Measuring Community Resilience: The Role of the Community Rating System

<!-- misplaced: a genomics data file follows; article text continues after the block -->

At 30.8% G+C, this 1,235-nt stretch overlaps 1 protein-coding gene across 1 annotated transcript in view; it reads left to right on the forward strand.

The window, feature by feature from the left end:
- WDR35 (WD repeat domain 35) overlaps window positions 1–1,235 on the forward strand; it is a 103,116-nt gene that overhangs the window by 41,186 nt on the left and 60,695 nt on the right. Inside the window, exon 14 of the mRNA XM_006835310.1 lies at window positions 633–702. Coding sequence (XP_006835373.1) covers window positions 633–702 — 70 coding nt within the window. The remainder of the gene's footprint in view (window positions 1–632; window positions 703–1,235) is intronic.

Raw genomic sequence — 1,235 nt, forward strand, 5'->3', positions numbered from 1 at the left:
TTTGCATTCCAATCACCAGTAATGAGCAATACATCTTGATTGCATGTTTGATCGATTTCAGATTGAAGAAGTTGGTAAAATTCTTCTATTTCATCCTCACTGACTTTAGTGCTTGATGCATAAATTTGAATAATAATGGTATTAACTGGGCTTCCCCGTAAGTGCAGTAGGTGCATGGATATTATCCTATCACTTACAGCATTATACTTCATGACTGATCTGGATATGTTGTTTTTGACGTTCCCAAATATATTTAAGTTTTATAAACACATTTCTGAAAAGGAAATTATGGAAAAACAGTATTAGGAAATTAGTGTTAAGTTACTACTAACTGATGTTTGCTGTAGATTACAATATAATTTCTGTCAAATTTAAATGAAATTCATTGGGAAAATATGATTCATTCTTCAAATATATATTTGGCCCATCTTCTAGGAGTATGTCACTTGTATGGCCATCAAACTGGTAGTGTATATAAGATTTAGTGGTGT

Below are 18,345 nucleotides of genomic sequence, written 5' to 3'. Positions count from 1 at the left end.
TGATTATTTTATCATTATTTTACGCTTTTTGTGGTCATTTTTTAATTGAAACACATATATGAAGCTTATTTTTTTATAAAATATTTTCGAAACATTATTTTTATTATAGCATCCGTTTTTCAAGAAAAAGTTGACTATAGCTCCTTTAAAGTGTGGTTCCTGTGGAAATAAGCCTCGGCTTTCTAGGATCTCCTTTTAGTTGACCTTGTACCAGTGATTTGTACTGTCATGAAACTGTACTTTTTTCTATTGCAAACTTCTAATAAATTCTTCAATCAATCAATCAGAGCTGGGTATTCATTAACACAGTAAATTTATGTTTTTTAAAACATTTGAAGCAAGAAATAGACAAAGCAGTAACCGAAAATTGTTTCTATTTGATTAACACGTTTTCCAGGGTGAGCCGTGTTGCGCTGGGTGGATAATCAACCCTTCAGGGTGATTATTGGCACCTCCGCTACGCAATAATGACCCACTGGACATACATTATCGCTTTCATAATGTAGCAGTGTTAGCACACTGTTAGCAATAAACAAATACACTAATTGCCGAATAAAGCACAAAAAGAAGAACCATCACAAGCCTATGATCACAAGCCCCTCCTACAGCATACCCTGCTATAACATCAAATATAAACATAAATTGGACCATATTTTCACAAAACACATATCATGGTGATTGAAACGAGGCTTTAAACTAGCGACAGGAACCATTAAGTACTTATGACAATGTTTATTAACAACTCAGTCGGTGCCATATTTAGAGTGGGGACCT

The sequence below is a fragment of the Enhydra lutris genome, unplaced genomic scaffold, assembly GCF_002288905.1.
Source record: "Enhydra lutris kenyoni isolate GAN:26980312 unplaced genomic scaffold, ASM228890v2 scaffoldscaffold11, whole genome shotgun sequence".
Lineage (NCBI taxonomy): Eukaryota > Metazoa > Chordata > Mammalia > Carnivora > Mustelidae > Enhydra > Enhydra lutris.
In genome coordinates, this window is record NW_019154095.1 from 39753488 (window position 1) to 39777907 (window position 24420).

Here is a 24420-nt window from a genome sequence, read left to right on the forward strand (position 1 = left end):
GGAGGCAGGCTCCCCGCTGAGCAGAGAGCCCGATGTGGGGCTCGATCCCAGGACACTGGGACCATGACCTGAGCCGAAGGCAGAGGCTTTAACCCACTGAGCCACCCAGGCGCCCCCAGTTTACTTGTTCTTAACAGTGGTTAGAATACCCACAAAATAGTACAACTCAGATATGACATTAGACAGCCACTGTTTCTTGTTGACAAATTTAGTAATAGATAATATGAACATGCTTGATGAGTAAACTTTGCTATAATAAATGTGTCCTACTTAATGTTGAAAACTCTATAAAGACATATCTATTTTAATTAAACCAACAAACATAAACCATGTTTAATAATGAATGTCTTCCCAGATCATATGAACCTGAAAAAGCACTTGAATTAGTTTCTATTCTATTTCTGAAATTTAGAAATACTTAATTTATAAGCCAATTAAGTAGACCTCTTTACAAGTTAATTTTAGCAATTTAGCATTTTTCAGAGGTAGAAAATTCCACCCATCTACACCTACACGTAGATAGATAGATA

Community resilience has become an important concern due to the increasing scale and frequency of natural and technological disasters. Although several frameworks have been introduced to measure resilience, there has been no systematic process that captures all the key sectors of a community. This paper introduces a holistic approach to measure community resilience by specifying the Human, Social, Physical, Natural, Financial and Political sectors of a community [labeled the six capitals (6Cs)] and characterizing four properties of resilience (4R) (robustness, resourcefulness, redundancy and rapidity). The 6C-4R framework is linked to the National Flood Insurance Program’s (NFIP) Community Rating System (CRS) that rewards communities for adopting flood risk reduction activities using illustrative examples of resilience strategies adopted by communities and examining the challenges facing the city of New Orleans today after suffering severe losses from Hurricane Katrina. We conclude the paper with a case study of Cedar Rapids, Iowa that joined the CRS in 2010 following a severe flood in 2008. The community has recently undertaken several efforts to reduce future flood losses, notably higher regulatory standards, such as requiring buildings to be higher than the base flood elevation and acquisition and relocation of property to less flood prone areas. Although the CRS captures several sectors of a community, it lacks a measure of social vulnerabilities, which is an important element for community resilience. Future studies are needed to show how one can integrate measures of social vulnerabilities with the CRS for a more holistic view of community resilience.
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